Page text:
Interactive Video Makes Students Enjoy Speaking Foreign Language

In foreign language education, the main goal is to improve students’ proficiency in perceptive and expressive skills. Grammar and vocabulary training are just means to achieve those goals: we want to train our students so that they will become excellent readers, listeners, writers and speakers in the foreign language. Unlike grammar and vocabulary, these are elements of language learning that cannot be mastered by studying; students need to practice to improve.

Speaking might be the skill that is hardest to control for teachers and teenage students might feel embarrassed when they have to practice, but this does not mean that we should spend less time on the matter. I actually love practicing this skill in my classroom, as it has so much room for creativity.

Activating speaking exercise for foreign language education

My experiences have taught me that teenage students really need inspiring exercises to keep speaking in the foreign language for more than a minute. Usually, they feel the freedom to switch to their first language for some chit-chat, because of the noise in the classroom.

However, if they like the exercise, they can go on for half a lesson or even more, because they just want to take part. Today, I am producing a fun speaking exercise, using interactive video.

Inspiring speaking activities

So, what makes an inspiring speaking activity? What is definitely not inspiring is a pre-written role play exercise. In my experience, students just carry out what they are asked to do as quickly as possible, do not see any fun in it and start chatting in their native language as soon as they have finished doing it.

Besides, language usage will be minimal and it is often not natural language use: in real situations you have to think about what you are going to say in a conversation, instead of producing a sentence which has been written for you. That is why we have to give our students more freedom.

There must be a reason to talk: there has to be an information gap.

Also, students need to know what they have to talk about, especially when the assignment involves giving opinions. So, there should be some valuable input before the speaking can begin.

How to build a speaking exercise with interactive video?

(1) Decide what kind of speaking exercise you want to make.

Do you want to have discussions in which different students have different information? Then, you will have to find two videos which provide that information, or you could split up a video so that both participants in the conversation will have their own information to share.

Or do you want students to do a presentation on a topic? Then choose a video with a lot of good-quality information and insert links to websites or other videos which elaborate on the topics being discussed in the main video.

You could also create an exercise in which students have to discuss their opinions on a certain topic. In that case, choose a video about something debatable. It is important here that you choose something that interests students, a topic students will have already formed an opinion on.

Otherwise, it will be too difficult; if students do not even have an opinion about the subject in their native language, how do you expect them to express an opinion in a foreign language?

I decided to make a speaking exercise in which students have to discuss their opinions, so I am going to look for a video which deals with familiar and inspiring topics.

(2) Choose a video suitable to your aims.

Usually, teaching materials work around a specific theme. This means they study vocabulary, grammar, chunks, and so on, that are centered around that theme, so it is useful to make a speaking exercise about that as well.

This way, students will not be hindered by a knowledge gap: they will be able to use the material they studied and that will give them more confidence in using their speaking skills.

My fifth year students (aged 16-17) are working on the theme of ‘Trends’ this term. I found a video dealing with the top twenty lifestyle trends of the year 2017. I typed the URL in the search bar on the ‘New HiHaHo’ page and clicked ‘Enrich’. Twenty topics is a lot and not all students will have an opinion on all those items. However, with HiHaHo, I can solve this by making the items optional. The fact that the video includes so many topics creates automatic differentiation: students pick the items they think is most interesting.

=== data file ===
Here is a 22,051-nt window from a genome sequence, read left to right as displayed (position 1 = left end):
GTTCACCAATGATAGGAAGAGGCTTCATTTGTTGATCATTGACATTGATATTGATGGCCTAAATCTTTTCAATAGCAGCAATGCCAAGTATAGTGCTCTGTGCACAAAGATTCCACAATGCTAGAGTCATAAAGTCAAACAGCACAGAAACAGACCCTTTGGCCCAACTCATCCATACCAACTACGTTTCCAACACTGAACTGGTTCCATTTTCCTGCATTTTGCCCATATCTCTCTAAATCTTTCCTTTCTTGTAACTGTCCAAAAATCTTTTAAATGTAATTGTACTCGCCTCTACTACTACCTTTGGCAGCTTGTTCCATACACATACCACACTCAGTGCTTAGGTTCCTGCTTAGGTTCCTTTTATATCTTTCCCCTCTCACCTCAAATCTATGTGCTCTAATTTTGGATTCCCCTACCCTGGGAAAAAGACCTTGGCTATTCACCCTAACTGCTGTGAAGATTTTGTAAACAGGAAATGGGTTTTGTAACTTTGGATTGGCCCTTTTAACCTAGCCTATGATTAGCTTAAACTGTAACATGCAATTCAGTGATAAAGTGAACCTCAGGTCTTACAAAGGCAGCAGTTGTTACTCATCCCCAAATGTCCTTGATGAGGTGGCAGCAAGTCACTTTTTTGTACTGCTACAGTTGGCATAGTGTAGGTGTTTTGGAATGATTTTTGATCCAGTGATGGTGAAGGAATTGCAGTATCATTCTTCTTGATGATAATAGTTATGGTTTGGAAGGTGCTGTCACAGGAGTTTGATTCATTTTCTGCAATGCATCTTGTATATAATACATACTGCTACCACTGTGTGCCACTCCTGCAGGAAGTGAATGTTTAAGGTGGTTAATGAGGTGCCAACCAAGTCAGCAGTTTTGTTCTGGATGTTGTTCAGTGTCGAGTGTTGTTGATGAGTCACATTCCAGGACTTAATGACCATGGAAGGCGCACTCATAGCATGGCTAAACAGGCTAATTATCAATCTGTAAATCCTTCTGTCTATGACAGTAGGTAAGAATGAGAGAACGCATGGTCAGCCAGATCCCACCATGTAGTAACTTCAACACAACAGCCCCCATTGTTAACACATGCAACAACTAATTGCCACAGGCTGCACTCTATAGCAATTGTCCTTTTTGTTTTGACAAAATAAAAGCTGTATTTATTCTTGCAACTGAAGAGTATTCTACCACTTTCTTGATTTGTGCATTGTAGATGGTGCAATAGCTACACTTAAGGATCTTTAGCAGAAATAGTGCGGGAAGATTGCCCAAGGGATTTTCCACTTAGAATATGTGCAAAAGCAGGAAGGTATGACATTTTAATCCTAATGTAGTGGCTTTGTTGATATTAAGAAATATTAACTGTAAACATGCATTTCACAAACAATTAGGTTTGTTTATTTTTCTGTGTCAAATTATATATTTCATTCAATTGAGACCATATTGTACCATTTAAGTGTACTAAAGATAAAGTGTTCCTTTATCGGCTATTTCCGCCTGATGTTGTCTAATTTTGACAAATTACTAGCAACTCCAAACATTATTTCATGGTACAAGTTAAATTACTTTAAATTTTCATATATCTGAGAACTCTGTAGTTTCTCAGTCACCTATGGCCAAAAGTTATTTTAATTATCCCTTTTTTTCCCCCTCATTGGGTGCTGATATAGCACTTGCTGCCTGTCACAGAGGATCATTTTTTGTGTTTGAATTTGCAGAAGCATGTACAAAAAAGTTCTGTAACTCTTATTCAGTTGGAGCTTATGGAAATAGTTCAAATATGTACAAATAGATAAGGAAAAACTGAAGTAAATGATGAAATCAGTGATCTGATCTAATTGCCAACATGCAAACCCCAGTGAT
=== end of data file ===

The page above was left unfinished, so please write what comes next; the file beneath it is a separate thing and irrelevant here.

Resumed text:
(3) Watch the video and decide what interactions you would like to add.

Depending on the aim of your exercise, interactive video offers many different useful tools to turn your video into an interactive speaking prompt.

(a) Information gap exercise

In order to create an information gap, you could for example split up your video by adding the Jump to interaction. You just make two interactive videos of the same basic video, adding a Jump to interaction half-way the first interactive video (having it jump to the very end of the video).

You also add the same interaction at the very beginning of the second video (having it jump to the same point half-way the video where you broke it of in the previous one). This way, student A only gets to see the first half, whereas student B sees the second half of the video.

Roald Dahl’s The Ant Eater (Part 1)

Roald Dahl’s The Ant Eater (Part 2)

In the end, you could insert a pause screen with the instruction for the speaking exercise. This could be as simple as ‘Tell your classmate what happened.’ for student A, and ‘Listen to the first half of the story. Then tell your classmate how it all ended.’

If you take an exciting video, students will be eager to hear the other half of the story, urging the other person to tell it and to use the foreign language. The animated videos of Roald Dahl’s stories could be helpful.

In class, you just pair up the students, with pairs consisting of a student that has received the video A and one who has video B. See below for instructions. This option is, however, most useful if students have their own device and earphones, so they can watch the video in class just before the speaking exercise.

Alternatively, you could have the students watch the videos at home, as a preparation for the speaking exercise in class. However, a lot of the enthusiasm will have gone when so much time passes between watching the video and telling the story.

If it is a fun story, students will be eager to see the full video, so you could decide to show this on the smartboard in your classroom as a reward.

(b) Give your opinion-exercise

In order to create an exercise in which students have to give their opinions, interactive video provides several useful tools. You could, for example, stop the video by asking a multiple choice question to which the answer must be one both students agree on. In order to get this agreement, they need to discuss the question first.